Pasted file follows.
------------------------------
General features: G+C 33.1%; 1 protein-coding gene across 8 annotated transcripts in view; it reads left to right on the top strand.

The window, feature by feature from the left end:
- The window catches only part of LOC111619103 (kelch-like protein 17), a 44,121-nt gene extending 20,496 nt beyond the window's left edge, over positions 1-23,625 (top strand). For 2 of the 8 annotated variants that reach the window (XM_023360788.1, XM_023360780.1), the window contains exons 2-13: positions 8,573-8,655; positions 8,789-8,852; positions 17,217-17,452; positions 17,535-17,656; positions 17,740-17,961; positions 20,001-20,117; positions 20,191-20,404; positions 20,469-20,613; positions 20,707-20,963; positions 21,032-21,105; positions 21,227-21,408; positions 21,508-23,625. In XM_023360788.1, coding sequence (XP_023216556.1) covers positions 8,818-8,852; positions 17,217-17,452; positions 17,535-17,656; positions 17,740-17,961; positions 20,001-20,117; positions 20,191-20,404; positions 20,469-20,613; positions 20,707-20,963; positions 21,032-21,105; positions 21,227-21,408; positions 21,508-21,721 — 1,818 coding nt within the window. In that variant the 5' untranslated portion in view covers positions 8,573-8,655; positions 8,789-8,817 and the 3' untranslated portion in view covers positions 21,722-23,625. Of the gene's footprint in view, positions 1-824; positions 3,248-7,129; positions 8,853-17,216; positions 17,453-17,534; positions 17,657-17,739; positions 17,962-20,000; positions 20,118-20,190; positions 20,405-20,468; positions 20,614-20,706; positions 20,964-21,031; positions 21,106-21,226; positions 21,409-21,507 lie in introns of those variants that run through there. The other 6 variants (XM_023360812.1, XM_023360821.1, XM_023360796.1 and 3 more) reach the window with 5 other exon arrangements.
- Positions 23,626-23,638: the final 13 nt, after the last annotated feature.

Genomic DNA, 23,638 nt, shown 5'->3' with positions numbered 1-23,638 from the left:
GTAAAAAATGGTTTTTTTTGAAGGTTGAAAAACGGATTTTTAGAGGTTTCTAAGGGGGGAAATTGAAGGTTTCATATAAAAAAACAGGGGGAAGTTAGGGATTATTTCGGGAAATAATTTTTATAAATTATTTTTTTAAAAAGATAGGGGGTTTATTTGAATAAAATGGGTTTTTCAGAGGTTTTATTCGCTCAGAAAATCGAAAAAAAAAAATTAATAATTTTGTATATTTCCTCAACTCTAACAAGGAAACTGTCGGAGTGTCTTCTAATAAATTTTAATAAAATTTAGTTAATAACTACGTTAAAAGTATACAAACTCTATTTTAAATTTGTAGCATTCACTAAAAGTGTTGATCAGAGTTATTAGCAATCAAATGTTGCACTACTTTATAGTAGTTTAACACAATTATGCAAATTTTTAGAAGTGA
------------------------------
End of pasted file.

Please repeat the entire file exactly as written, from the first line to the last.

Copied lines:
General features: G+C 33.1%; 1 protein-coding gene across 8 annotated transcripts in view; it reads left to right on the top strand.

The window, feature by feature from the left end:
- The window catches only part of LOC111619103 (kelch-like protein 17), a 44,121-nt gene extending 20,496 nt beyond the window's left edge, over positions 1-23,625 (top strand). For 2 of the 8 annotated variants that reach the window (XM_023360788.1, XM_023360780.1), the window contains exons 2-13: positions 8,573-8,655; positions 8,789-8,852; positions 17,217-17,452; positions 17,535-17,656; positions 17,740-17,961; positions 20,001-20,117; positions 20,191-20,404; positions 20,469-20,613; positions 20,707-20,963; positions 21,032-21,105; positions 21,227-21,408; positions 21,508-23,625. In XM_023360788.1, coding sequence (XP_023216556.1) covers positions 8,818-8,852; positions 17,217-17,452; positions 17,535-17,656; positions 17,740-17,961; positions 20,001-20,117; positions 20,191-20,404; positions 20,469-20,613; positions 20,707-20,963; positions 21,032-21,105; positions 21,227-21,408; positions 21,508-21,721 — 1,818 coding nt within the window. In that variant the 5' untranslated portion in view covers positions 8,573-8,655; positions 8,789-8,817 and the 3' untranslated portion in view covers positions 21,722-23,625. Of the gene's footprint in view, positions 1-824; positions 3,248-7,129; positions 8,853-17,216; positions 17,453-17,534; positions 17,657-17,739; positions 17,962-20,000; positions 20,118-20,190; positions 20,405-20,468; positions 20,614-20,706; positions 20,964-21,031; positions 21,106-21,226; positions 21,409-21,507 lie in introns of those variants that run through there. The other 6 variants (XM_023360812.1, XM_023360821.1, XM_023360796.1 and 3 more) reach the window with 5 other exon arrangements.
- Positions 23,626-23,638: the final 13 nt, after the last annotated feature.

Genomic DNA, 23,638 nt, shown 5'->3' with positions numbered 1-23,638 from the left:
GTAAAAAATGGTTTTTTTTGAAGGTTGAAAAACGGATTTTTAGAGGTTTCTAAGGGGGGAAATTGAAGGTTTCATATAAAAAAACAGGGGGAAGTTAGGGATTATTTCGGGAAATAATTTTTATAAATTATTTTTTTAAAAAGATAGGGGGTTTATTTGAATAAAATGGGTTTTTCAGAGGTTTTATTCGCTCAGAAAATCGAAAAAAAAAAATTAATAATTTTGTATATTTCCTCAACTCTAACAAGGAAACTGTCGGAGTGTCTTCTAATAAATTTTAATAAAATTTAGTTAATAACTACGTTAAAAGTATACAAACTCTATTTTAAATTTGTAGCATTCACTAAAAGTGTTGATCAGAGTTATTAGCAATCAAATGTTGCACTACTTTATAGTAGTTTAACACAATTATGCAAATTTTTAGAAGTGA